China's nuclear plan back on track after 19-month freeze
Partial resumption of programme suspended after Fukushima signals China's readiness to rekindle its ambitions for atomic power
Beijing has officially lifted the freeze on new nuclear projects, ending a 19-month ban on approvals imposed in the wake of Japan's nuclear disaster last year.
But a State Council meeting yesterday, chaired by Premier Wen Jiabao, also decided to raise safety standards significantly and to drop proposals for the construction of nuclear reactors in inland provinces for the next three years.
Just a week after the approval of a five-year nuclear safety plan, the government gave the green light to the long-term development plan for nuclear power, which runs to 2020 and signals its readiness to rekindle its ambitions for atomic power.
"The adoption of the safety plan and the long-term blueprint eventually puts an end to the ban on nuclear-project approvals and means authorities are again ready to give approval for new projects," said Yang Fuqiang , a senior energy adviser for the Natural Resources Defence Council's office in Beijing.
But Yang and other experts also noted that, with a ban on building inland reactors by 2015 and much stricter safety standards, China's nuclear ambitions and the pace of its nuclear expansion will be significantly scaled down from plans adopted before the Fukushima nuclear disaster.
According to the State Council decision reported by Xinhua, all new nuclear reactors must meet safety standards for so-called third-generation reactors.
"Only a few nuclear plant projects that have gone through comprehensive considerations will be allowed to be built in coastal regions and there will be no nuclear projects in inland regions during the 12th five-year period," it said.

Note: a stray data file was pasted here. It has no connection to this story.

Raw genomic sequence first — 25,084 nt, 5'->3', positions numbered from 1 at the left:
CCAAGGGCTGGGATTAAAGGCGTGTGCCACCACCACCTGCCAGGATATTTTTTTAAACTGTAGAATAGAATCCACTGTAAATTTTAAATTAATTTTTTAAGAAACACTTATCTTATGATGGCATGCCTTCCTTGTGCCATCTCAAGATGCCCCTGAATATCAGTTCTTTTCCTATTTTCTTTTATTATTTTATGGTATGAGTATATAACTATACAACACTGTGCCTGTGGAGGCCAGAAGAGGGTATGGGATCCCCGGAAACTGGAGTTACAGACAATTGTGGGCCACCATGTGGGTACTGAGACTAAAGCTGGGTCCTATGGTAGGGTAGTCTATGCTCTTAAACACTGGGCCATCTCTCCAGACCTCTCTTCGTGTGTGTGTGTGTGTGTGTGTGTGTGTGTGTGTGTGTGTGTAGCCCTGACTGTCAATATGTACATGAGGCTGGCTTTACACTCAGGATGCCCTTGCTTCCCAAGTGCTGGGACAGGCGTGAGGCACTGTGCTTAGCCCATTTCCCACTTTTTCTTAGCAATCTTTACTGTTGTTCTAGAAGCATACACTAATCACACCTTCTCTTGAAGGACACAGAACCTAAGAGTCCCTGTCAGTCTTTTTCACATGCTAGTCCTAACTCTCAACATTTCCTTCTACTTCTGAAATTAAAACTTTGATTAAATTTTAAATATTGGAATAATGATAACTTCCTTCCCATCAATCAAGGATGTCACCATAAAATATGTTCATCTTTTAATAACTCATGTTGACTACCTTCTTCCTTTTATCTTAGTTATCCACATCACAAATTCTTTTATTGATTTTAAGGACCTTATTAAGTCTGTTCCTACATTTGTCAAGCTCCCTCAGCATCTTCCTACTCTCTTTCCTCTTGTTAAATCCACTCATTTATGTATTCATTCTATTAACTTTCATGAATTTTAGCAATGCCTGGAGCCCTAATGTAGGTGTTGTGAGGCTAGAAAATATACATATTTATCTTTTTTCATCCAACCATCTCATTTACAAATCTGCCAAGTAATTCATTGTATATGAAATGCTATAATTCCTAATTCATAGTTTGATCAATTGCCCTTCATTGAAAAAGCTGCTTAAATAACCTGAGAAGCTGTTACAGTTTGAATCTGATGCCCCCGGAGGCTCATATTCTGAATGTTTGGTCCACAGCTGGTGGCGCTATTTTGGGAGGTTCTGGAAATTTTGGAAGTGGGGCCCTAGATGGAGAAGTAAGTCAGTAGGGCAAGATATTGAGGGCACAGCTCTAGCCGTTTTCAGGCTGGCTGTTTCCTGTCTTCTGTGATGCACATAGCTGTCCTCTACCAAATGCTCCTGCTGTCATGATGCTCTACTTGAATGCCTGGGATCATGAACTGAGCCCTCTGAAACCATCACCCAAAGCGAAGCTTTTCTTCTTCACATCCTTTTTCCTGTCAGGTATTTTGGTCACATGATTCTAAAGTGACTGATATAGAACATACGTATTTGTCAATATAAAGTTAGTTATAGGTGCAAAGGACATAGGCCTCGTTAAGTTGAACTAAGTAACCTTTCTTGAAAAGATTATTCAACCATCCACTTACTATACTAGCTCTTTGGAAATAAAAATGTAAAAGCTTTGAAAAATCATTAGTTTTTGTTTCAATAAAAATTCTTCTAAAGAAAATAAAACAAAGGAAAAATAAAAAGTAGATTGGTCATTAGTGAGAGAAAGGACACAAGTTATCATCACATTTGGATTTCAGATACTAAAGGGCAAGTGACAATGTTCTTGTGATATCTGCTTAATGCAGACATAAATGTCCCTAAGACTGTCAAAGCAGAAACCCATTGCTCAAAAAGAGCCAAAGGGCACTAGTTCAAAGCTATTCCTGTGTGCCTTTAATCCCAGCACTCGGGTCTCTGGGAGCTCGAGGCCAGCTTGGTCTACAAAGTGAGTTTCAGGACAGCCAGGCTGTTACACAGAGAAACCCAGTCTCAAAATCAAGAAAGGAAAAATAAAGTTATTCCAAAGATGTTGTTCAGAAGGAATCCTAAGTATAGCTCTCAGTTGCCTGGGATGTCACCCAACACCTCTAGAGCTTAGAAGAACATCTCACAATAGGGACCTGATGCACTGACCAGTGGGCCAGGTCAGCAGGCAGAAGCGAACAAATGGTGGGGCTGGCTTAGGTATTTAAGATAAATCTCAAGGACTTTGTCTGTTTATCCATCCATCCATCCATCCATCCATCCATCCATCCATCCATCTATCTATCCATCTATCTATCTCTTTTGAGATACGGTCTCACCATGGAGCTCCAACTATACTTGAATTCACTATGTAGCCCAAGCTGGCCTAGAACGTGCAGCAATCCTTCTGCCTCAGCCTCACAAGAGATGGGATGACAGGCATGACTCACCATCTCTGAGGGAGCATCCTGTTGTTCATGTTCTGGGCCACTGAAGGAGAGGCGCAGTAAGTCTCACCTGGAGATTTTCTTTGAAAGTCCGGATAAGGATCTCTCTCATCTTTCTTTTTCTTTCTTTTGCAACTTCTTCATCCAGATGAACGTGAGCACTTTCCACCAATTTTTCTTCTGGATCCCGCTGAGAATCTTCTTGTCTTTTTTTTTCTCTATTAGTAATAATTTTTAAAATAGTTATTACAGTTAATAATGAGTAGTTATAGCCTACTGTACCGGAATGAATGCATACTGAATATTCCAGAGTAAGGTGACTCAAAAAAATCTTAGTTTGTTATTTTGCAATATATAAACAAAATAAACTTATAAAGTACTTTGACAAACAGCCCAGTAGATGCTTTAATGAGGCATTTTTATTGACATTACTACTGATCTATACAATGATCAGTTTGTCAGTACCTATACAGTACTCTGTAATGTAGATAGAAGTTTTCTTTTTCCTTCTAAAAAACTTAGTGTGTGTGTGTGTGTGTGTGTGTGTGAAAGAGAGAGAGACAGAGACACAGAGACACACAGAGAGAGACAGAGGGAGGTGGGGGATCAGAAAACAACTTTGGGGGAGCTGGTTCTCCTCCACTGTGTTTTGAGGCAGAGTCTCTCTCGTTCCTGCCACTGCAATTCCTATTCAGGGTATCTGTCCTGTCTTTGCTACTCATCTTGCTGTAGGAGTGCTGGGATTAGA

Just days before Fukushima China had rolled out a plan to become the world's leader in nuclear energy by 2020, with more reactors to be built by then than the rest of the world put together. But Japan's disaster in March last year changed everything.
Amid widespread scepticism about the safety of nuclear power and concerns about the frenzy for nuclear expansion, Beijing ordered a comprehensive reassessment of nuclear policy and safety reviews and banned the approval of new projects.
"Even with the resumption of new approvals, I don't think we will see a reckless expansion as previously planned because of the months-long postponement [in the lifting of the ban] and simply the fact of the halting of inland reactors," Yang said.
Nearly one-third of the newly planned or proposed nuclear plants were located in inland provinces, due to strong lobbying from local authorities, nuclear officials and power company executives, citing the need to reduce China's dependence on polluting coal-derived energy.
Lin Boqiang , director of Xiamen University's Centre for Energy Economics Research, said the government's decision sent mixed signals to the nuclear industry.
"We have yet to see a clear goal for the revised scale of nuclear-power capacity by 2020 and other important details, but what is certain is a significant slowdown of its expansion," Lin said.